Summary: The second sermon in a series based on New Testament teachings and the book Real-Life Discipleship by Jim Putnam
The Rev. M. Anthony Seel, Jr.
St. Andrew’s Church
February 27, 2011
Romans 5: 12-19
Real-Life Discipleship: Spiritually Dead
Perseveration is a brain dysfunction that causes people to get stuck in a particular pattern of behavior. Perseveration is what led a legendary German flying ace to pursue a British plane and pilot far beyond the limits of safe flying and prudent dog-fighting.
That German pilot was Manfred von Richthofen, perhaps best known as the Red Baron. On April 21, 1918, he flew his red Fokker triplane straight into enemy airspace and his plane was shredded to ribbons by air and ground fire. The Red Baron was killed in that hail of bullets by one to the chest.
Clinical psychologist Daniel Orme explains, “He had target fixation and a mental rigidity…” The Red Baron “flew into a shooting gallery, violating all kinds of rules of fighting – rules from the manual that he himself wrote.” [Gugliotta, Guy. “‘Red Baron’s’ fatal fixation.” The Washington Post, September 20, 2004, A6, via HomileticsOnline.] The Red Baron was a careful fighter for most of his career. He suffered a traumatic brain injury nine months before his death, and researchers believe that this caused his dysfunction to develop.
Perseveration can be a problem for us as well, even without dogfights (or catfights). Fatal fixation can happen at work, at home, in friendships, and in our faith. Think about the workaholic fathers who literally kill themselves at the office. Or mothers whose whole lives are wrapped up in their children – to their own detriment, and yes, to the detriment of their children also. Or Christians who fixate so strongly on being righteous and end up becoming self-righteous.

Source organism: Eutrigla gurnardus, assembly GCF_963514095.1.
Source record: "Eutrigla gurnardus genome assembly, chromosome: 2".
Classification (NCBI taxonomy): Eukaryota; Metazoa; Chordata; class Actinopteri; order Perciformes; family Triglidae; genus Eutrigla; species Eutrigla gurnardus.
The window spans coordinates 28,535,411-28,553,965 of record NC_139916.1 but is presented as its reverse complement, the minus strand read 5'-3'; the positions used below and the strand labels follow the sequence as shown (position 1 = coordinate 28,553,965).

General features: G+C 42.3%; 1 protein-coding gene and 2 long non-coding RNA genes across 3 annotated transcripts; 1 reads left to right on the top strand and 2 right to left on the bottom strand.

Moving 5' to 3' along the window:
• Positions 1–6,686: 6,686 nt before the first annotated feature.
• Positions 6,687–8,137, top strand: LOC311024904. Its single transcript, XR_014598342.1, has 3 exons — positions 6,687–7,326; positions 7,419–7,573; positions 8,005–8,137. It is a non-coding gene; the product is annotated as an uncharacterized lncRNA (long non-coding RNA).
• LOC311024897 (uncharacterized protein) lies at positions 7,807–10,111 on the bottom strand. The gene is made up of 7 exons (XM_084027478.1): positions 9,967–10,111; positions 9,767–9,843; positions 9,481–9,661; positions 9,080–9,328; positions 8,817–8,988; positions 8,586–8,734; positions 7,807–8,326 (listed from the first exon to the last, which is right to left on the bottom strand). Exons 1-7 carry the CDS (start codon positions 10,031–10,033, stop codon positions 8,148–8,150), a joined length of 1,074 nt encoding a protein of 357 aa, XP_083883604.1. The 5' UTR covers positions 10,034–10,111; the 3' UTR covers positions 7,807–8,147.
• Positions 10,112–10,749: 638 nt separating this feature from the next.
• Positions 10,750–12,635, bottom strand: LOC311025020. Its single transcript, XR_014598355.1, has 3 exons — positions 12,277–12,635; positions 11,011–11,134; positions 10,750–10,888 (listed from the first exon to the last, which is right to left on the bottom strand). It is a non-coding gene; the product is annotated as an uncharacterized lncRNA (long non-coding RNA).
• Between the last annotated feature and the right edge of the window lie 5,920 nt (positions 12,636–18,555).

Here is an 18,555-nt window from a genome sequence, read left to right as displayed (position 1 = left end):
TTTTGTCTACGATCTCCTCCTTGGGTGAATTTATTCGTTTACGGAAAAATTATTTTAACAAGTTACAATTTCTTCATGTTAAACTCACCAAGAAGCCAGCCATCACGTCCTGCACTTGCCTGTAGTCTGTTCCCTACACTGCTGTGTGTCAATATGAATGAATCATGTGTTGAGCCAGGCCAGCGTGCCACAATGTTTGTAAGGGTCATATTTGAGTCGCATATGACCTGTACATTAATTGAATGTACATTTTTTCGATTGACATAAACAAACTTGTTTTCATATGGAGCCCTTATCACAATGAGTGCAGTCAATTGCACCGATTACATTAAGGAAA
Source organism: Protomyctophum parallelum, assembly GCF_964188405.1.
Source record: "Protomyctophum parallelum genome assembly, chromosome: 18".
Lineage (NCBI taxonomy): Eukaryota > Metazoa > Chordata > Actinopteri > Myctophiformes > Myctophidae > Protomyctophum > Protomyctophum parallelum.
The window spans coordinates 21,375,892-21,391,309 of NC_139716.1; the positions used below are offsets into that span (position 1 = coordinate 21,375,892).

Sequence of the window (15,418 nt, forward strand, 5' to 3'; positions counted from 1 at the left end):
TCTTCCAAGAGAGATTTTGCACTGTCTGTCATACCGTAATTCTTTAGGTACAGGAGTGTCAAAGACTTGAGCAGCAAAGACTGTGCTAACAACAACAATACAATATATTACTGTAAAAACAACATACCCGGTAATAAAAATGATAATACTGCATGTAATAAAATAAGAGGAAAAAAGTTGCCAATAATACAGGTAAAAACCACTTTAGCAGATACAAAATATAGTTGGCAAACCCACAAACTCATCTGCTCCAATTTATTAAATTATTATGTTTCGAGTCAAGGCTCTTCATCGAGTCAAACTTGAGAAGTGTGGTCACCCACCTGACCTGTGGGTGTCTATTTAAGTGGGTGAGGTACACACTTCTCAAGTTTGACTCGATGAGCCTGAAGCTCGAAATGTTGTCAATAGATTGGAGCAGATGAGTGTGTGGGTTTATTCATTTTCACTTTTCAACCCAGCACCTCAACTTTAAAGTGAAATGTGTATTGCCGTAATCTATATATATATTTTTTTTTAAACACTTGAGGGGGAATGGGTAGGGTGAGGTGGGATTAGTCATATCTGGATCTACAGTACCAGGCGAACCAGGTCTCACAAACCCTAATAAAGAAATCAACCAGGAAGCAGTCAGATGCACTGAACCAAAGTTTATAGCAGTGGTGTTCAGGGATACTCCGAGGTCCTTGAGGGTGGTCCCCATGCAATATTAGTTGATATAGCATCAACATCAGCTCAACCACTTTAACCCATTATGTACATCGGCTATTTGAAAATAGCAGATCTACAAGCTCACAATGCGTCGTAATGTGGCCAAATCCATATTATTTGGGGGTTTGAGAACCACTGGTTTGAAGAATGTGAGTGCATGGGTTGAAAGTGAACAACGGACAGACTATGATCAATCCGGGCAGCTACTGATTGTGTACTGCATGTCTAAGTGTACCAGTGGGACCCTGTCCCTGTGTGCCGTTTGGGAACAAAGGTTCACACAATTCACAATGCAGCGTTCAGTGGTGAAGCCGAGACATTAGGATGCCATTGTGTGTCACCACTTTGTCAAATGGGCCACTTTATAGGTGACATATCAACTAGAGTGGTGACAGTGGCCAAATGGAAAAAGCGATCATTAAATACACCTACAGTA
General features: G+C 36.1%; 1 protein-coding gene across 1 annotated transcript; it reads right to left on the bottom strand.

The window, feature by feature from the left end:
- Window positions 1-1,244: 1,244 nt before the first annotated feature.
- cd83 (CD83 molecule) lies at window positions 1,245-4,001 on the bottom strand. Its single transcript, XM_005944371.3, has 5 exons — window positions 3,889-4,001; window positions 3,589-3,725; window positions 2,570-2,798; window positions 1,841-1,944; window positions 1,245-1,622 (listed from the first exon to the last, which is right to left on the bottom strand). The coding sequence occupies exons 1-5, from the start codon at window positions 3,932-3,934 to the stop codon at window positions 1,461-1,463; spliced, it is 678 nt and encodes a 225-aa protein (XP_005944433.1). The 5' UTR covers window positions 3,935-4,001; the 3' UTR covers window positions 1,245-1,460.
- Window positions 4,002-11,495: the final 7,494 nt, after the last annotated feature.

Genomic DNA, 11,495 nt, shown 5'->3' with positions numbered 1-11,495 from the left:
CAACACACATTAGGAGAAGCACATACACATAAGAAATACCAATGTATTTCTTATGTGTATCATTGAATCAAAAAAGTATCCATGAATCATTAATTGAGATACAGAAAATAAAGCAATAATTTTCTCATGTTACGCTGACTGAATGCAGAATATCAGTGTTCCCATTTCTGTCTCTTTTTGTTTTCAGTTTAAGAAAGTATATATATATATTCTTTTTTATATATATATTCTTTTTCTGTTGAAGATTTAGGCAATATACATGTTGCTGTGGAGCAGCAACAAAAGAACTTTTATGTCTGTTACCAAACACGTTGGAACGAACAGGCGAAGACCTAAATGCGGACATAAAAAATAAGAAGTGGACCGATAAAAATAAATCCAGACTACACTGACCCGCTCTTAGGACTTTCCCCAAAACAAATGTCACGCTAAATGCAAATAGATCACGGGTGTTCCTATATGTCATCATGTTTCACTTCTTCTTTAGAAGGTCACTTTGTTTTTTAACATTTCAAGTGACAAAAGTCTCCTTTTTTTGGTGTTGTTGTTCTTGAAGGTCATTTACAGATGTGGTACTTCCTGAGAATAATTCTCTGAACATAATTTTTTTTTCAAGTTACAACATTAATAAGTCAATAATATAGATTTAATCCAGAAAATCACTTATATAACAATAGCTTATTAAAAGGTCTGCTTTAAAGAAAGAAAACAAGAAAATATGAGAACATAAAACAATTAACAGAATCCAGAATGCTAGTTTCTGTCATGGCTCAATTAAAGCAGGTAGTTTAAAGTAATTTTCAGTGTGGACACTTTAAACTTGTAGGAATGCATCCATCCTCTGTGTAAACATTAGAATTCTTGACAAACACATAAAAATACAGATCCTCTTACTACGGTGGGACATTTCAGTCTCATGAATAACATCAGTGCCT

In his letter to the church in Rome, the Apostle Paul is determined to show us how to overcome our fatal fixations. He wants us to move beyond doomed and destruction patterns of behavior.
In Romans, chapter five, Paul explains that death came into the world through sin. Sin is failing to live according to God’s ways. Genesis presents Adam’s sin as willing disobedience to what God had commanded. Eve’s sin is presented differently – Eve was deceived. As J. I. Packer says, the essence of sin is playing God. We follow our personal judgment rather than God’s Word.
Because of sin, death entered our world. First it was spiritual death – alienation and separation from God. After this came physical death. Then came Jesus.
Adam represents humanity’s fallen nature. Through sin, humanity fell out of relationship with God. Through Jesus Christ, humanity is offered a second chance. Jesus represents perfect humanity, what God intended for us from the beginning. Through Jesus Christ, God offers everyone grace, a free gift.
Without Christ, human beings are dead in sin and condemned to eternal separation from God. Through Christ, God offers eternal life to everyone who will accept His free gift of grace. Apart from Christ, humanity has no hope. Without Christ, all human beings are dead in sin and separated from God.
As Jim Putnam says in his book Real-Life Discipleship, “Every person is born into this world spiritually dead.” The Church has called this universal state original sin. Through our birth into this world we have each inherited our sin nature. We are predisposed to sin because of our sinful nature and our sin separates us the God who loves us, who is also perfect in holiness. That separation is the state of spiritual death.
The spiritually dead can be recognized by their
Disbelief in God, or
Belief that there are many ways to God
Anger toward Christians or the Church
Ignorance about God, Jesus, and the Church
[R-L D, p. 79]
The spiritually dead need several things. They need “a secure relationship with a mature believer.” They need to see Jesus lived out in front of them. They need an explanation of the gospel message. They need biblical answers to life’s hard questions. The need an invitation to receive Christ. They need the grace of God. [R-L D, p. 81]
The New Testament describes God as “the God of all grace” (1 Peter 5:10), and the Holy Spirit as “the Spirit of grace” (Hebrews 10:29). The Christian hope is based in “the grace of the Lord Jesus” (Acts 15:1). “Grace,” says the Gospel of John, came “through Jesus Christ (1:17). So, what is grace?
I like the catechism definition: “Grace is God’s favor towards us, unearned and undeserved, by grace God forgives our sins, enlightens our minds, stirs our hearts, and strengthens our wills.” [Book of Common Prayer, p. 858]
God’s grace is God’s mercy and love given to us not because we deserve it, but because God in His love and mercy wants to bestow it on us. In Paul’s epistle to the church in Ephesus in chapter 2, versus 4 and 5, Paul says,